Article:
Torq energy gel review summary: At 45 g per pack, Torq delivers 113-114 g calories and 28-30 g of carbohydrates, of which about 11 g are from sugars. It also contains all five electrolytes. The gels are very sweet and on the thicker side of the texture spectrum.
Torq was founded as a fitness consultancy and coaching company in 1995 and only later developed its popular sports nutrition lineup to provide a more comprehensive service. The Torq Gel portfolio includes thirteen options, with unique flavors such as Lemon Drizzle, Black Cherry Yoghurt, Rhubarb & Custard, etc.
I’ve recently tested two flavors – Cherry Bakewell and Orange & Banana. Below is Runivore’s Torq energy gel review.
What are Torq energy gels? Marketing claims
“Torq Gel is a naturally flavored high-potency hypertonic energy gel, containing no artificial sweeteners or colors, with a silky smooth melt-in-the-mouth texture,” said the company.
Two other product highlights are:
- 2:1 maltodextrin-to-fructose ratio, which the company dubbed “multiple transportable carbohydrates.” Quite a few brands also based their gels on the same 2-to-1 ratio to provide two fuel delivery pathways.
- Contains five key electrolytes – sodium, potassium, magnesium, chloride, and calcium.
What are the ingredients and nutrition facts of Torq energy gels?
At 45 g per pack, Torq Gels deliver 113-114 g calories and 28-30 g of carbohydrates, of which about 11 g are from sugars. As mentioned in the previous segment, the energy gel contains all five electrolytes – 49 mg of sodium, 99 mg of chloride, 24 mg of potassium, 6 mg of calcium, and 1 mg of magnesium.
Source: company website.
The ingredient list is one of the simplest I’ve reviewed, mainly just glucose, fructose, and electrolytes – nutrients that can be used as fuel and helps with hydration. No exotic ingredients that may or may not make a difference or words you can’t even pronounce.
Source: company website.
What are the taste and consistency of Torq energy gels?
I tested the Cherry Bakewell and Orange & Banana flavors. Both were very sweet and on the heavier side of the texture spectrum.
I’m not a fan of thick gels, to begin with. On top of that, I had primarily used more watery products like SiS Go Isotonic and gels with a milder sweetness, such as Maurten Gel 100, for the past several months, so Torq’s flavor was a bit of a shock.
While Torq is certainly energy-packed, it’s not the type of flavor and texture I can eat more than 2-3 packs.
How’s the packaging of Torq energy gels?
Torq is packed in a 14.5 cm x 4 cm sachet. It’s long but narrow enough to fit in most fuel-carrying gears, such as running belts and hydration packs. The top of the packaging has a “litter-free tip,” but the design is too flimsy. I accidentally ripped off the tip both times, which was annoying.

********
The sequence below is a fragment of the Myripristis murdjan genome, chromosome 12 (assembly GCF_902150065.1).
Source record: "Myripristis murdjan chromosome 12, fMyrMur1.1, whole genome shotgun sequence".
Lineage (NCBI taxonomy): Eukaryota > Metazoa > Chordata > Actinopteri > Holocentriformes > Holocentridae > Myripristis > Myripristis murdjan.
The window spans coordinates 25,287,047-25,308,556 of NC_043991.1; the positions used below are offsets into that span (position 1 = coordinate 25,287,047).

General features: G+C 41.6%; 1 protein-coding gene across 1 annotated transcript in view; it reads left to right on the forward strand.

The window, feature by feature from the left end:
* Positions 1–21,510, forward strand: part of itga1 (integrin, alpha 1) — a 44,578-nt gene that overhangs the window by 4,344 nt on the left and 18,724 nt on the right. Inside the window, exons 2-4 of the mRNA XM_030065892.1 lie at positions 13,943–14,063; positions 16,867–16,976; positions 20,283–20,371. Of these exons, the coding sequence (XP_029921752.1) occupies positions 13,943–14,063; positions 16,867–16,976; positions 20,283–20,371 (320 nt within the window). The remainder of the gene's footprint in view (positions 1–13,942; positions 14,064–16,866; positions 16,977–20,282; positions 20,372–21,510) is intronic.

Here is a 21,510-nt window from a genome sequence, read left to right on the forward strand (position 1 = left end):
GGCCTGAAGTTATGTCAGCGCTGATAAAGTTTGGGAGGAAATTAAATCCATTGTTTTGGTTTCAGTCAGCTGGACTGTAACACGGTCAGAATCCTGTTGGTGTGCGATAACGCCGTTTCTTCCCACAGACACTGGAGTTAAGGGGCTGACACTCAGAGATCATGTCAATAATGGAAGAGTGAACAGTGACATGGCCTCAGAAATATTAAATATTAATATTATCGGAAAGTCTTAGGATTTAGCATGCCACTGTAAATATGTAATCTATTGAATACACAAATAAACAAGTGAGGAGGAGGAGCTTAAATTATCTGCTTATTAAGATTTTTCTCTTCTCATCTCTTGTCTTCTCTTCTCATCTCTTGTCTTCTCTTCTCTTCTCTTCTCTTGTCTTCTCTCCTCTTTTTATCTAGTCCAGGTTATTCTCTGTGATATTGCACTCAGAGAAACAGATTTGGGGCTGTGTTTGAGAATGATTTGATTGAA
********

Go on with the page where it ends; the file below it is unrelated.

Do Torq energy gels work?
I consumed two Torq energy gels on a fartlek (15 x 2 min + 1 min on off and maintained a float effort for recovery). I tagged on about 20 minutes each for warm-up and cool-down, so the entire run was around 90 minutes.
I had a gel about 10 minutes into the warm-up and the second one after the sixth rep of the fartlek. I only drank a cup of coffee for breakfast.
Below are some takeaways:
- By any standard or taste preference, most people would consider Torq energy gels quite sweet. If you’re a runner that prefers to stick with one brand for an entire race, I wouldn’t recommend making Torq the entirety of your fueling plan. For example, I usually eat 6-7 gels for a marathon, and I can’t imagine eating that many packs of Torq gels.
- The flavors are unique. So it’s not a bad idea to include 1-2 packs to give your taste buds a change of pace.
- Since it contains 30 g of carbohydrates in a reasonably compact package (most energy gels are around 20-25 g), it’s an excellent option to have on hand if you want to bring fewer gel packs and still maintain the amount of your carbohydrate intake.
- Torq will work well for you if you’re a fan of sweeter and thicker options. Though the gels didn’t suit my taste, they sustained my energy levels without causing stomach issues.
- Despite highlighting its electrolyte content in marketing materials, the amounts are low. Like many other gels, Torq is hypertonic, so they are designed for energy delivery and not hydration. Be sure to have water or additional hydration products on longer runs and in high temperatures.